Augusta clung to the nettings to let the rush go by, trying to collect
her scattered senses and to prevent herself from catching the dreadful
contagion of the panic. Being a brave and cool-headed woman, she
presently succeeded, and with her returning clearness of vision she
realized that she and all on board were in great peril. It was clear that
so frightful a collision could not have taken place without injury to
their own vessel. Nothing short of an iron-clad ram could have stood such
a shock, probably they would founder in a few minutes, and all be
drowned. In a few minutes she might be dead! Her heart stood still at the
horror of the thought, but once more she recovered herself. Well, after
all, life had not been pleasant; and she had nothing to fear from another
world, she had done no wrong. Then suddenly she began to think of the
others. Where was Lady Holmhurst? and where were the boy and the nurse?
Acting upon the impulse she did not stay to realize, she ran to the
saloon hatchway. It was fairly clear now, for most of the people were on
deck, and she found her way to the child's cabin with but little
difficulty. There was a light in it, and the first glance showed her that
the nurse had gone; gone, and deserted the child—for there he lay,
asleep, with a smile upon his little round face. The shock had scarcely
wakened the boy, and, knowing nothing of ship-wrecks, he had just shut
his eyes and gone to sleep again.
"Dick, Dick!" she said, shaking him.
He yawned and sat up, and then threw himself down again saying,
"Yes, but Dick must wake up, and Auntie" (he called her "auntie") "will
take him up on deck to look for Mummy. Won't it be nice to go on deck in
"Yes," said Dick, with confidence; and Augusta took him on her knee and
hurried him into such of his clothes as came handy, as quickly as she
could. On the cabin-door was a warm little pea-jacket which the child
wore when it was cold. This she put on over his blouse and flannel shirt,
and then, by an after-thought, took the two blankets off his bunk and
wrapped them round him. At the foot of the nurse's bed was a box of
biscuits and some milk. The biscuits she emptied into the pockets of her
ulster, and having given the child as much of the milk as he would drink,
swallowed the rest herself. Then, pinning a shawl which lay about round
her own shoulders, she took up the child and made her way with him on to
the deck. At the head of the companion she met Lord Holmhurst himself,
rushing down to look after the child.
"I have got him, Lord Holmhurst," she cried; "the nurse has run away.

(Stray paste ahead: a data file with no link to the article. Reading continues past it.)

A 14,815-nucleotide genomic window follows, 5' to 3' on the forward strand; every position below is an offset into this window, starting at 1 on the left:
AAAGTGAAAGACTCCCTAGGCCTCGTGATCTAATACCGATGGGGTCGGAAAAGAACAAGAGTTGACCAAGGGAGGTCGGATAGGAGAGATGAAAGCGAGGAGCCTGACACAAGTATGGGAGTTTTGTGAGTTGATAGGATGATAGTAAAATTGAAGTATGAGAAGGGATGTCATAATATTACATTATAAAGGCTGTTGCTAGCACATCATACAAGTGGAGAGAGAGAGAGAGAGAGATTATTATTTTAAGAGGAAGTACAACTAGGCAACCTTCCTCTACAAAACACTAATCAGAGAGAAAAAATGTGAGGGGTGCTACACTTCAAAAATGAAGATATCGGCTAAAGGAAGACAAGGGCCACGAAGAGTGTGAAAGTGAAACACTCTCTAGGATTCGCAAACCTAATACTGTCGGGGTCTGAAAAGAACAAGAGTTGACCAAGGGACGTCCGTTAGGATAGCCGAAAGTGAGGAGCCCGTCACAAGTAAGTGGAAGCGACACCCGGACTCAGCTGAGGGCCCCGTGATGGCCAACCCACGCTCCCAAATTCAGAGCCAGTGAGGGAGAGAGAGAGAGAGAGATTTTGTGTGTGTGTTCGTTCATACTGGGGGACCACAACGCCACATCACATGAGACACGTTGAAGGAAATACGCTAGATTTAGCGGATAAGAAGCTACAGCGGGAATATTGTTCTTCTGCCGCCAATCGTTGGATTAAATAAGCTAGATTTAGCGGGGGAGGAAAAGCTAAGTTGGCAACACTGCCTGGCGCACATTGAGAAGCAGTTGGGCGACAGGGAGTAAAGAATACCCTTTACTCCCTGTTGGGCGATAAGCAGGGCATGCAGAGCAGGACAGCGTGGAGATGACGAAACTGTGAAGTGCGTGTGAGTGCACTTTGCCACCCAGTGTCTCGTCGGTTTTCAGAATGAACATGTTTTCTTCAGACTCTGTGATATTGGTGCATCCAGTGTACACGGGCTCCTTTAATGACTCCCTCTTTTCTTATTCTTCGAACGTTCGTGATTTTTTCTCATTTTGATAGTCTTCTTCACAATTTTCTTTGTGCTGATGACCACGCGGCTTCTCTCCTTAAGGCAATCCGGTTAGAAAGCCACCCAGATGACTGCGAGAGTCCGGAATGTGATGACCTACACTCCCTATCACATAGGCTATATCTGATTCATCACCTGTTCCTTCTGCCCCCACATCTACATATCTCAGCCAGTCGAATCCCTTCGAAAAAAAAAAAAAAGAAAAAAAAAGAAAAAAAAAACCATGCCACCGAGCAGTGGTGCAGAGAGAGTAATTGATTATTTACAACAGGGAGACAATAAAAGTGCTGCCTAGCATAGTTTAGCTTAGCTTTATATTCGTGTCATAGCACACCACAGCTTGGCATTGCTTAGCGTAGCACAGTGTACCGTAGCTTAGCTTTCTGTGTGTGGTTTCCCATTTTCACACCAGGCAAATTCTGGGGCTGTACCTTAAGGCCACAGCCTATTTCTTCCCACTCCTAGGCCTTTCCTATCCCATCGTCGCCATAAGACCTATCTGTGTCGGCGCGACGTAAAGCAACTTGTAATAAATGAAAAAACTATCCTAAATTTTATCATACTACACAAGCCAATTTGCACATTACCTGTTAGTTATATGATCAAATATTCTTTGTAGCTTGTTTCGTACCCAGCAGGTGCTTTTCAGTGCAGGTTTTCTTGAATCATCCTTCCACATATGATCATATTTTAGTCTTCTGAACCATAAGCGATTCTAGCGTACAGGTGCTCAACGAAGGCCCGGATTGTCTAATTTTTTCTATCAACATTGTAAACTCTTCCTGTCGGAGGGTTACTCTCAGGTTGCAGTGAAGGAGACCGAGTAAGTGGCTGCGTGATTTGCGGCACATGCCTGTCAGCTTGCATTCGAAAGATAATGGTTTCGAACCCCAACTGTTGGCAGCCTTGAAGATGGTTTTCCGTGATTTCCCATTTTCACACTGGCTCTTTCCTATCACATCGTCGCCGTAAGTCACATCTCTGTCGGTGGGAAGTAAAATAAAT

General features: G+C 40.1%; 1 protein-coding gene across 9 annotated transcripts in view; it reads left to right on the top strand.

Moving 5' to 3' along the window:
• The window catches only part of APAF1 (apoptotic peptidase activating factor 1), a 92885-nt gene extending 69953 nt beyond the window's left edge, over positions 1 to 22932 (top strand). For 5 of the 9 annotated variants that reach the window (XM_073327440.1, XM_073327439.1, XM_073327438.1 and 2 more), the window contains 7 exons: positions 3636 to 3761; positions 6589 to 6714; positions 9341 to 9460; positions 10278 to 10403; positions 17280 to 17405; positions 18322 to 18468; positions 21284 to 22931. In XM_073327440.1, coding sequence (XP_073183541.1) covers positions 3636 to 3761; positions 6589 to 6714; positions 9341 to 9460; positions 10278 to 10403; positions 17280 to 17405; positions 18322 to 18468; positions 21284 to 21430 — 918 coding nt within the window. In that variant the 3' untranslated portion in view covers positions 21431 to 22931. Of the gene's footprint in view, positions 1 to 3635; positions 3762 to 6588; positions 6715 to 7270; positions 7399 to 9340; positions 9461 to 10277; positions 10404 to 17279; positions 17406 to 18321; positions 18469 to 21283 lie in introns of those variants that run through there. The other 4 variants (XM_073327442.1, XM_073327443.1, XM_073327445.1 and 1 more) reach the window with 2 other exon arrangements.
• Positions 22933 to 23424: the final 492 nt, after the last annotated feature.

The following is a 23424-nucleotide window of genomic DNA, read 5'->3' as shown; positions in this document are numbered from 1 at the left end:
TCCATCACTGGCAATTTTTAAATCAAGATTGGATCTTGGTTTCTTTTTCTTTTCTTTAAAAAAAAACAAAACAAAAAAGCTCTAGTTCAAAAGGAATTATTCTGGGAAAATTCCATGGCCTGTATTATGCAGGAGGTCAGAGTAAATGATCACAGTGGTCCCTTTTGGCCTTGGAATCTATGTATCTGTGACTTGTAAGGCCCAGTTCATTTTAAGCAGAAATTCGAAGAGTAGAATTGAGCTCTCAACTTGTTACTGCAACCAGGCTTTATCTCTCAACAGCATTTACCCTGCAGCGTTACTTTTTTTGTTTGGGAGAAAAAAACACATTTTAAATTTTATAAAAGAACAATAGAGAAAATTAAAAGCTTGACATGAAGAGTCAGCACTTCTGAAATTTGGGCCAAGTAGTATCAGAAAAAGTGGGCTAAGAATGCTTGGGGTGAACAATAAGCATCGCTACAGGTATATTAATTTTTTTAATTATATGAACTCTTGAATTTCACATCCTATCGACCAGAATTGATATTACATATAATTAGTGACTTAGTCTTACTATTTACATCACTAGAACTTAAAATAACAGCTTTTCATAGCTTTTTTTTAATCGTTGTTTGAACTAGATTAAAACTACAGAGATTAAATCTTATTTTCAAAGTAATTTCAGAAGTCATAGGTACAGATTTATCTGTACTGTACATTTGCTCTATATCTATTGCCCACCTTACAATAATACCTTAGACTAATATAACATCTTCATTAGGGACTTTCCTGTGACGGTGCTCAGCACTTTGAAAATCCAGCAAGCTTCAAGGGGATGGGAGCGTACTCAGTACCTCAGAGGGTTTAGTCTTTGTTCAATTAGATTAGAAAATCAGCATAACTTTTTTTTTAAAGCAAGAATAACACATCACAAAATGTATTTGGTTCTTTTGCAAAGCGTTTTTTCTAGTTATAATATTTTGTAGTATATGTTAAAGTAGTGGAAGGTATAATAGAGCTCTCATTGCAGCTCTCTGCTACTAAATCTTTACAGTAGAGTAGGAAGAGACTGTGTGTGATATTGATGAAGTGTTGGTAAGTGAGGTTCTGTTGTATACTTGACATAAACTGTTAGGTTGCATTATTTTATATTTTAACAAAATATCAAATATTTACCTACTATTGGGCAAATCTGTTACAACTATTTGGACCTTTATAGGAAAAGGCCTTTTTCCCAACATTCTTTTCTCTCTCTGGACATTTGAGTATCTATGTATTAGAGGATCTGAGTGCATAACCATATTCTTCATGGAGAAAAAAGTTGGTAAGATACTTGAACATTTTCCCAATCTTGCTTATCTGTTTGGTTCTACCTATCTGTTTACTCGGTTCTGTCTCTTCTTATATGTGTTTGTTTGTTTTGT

Where is your wife?"
"Bless you," he said fervently; "you are a good girl. Bessie is aft
somewhere: I would not let her come. They are trying to keep the people
off the boats—they are all mad!"
"Are we sinking?" she asked faintly.
"God knows—ah! here is the captain," pointing to a man who was walking,
or rather pushing his way, rapidly towards them through the maddened,
screeching mob. Lord Holmhurst caught him by the arm.
"Let me go," he said roughly, trying to shake himself loose. "Oh! it is
you, Lord Holmhurst."
"Yes; step in here for one second and tell us the worst. Speak up, man,
and let us know all!"
"Very well, Lord Holmhurst, I will. We have run down a whaler of about
five hundred tons, which was cruising along under reduced canvas and
showing no lights. Our fore compartment is stove right in, bulging out
the plates on each side of the cut-water, and loosening the fore
bulkhead. The carpenter and his mates are doing their best to shore it up
from the inside with balks of timber, but the water is coming in like a
mill race, and I fear there are other injuries. All the pumps are at
work, but there's a deal of water, and if the bulkhead goes"—
"We shall go, too," said Lord Holmhurst, calmly. "Well, we must take to
the boats. Is that all?"
"In Heaven's name, is that not enough!" said the captain, looking up, so
that the light that was fixed in the companion threw his ghastly face
into bold relief. "No, Lord Holmhurst, it is not all. The boats will hold
something over three hundred people. There are about one thousand souls
aboard the Kangaroo, of whom more than three hundred are women and
"Therefore the men must drown," said Lord Holmhurst, quietly. "God's
will be done!"
"Your Lordship will, of course, take a place in the boats?" said the
captain, hurriedly. "I have ordered them to be prepared, and,
fortunately, day is breaking. I rely upon you to explain matters to the
owners if you escape, and clear my character. The boats must make for
Kerguelen Land. It is about seventy miles to the eastward."
"You must give your message to someone else, captain," was the answer; "I
shall stay and share the fate of the other men."
There was no pomposity about Lord Holmhurst now—all that had gone—and
nothing but the simple gallant nature of the English gentleman remained.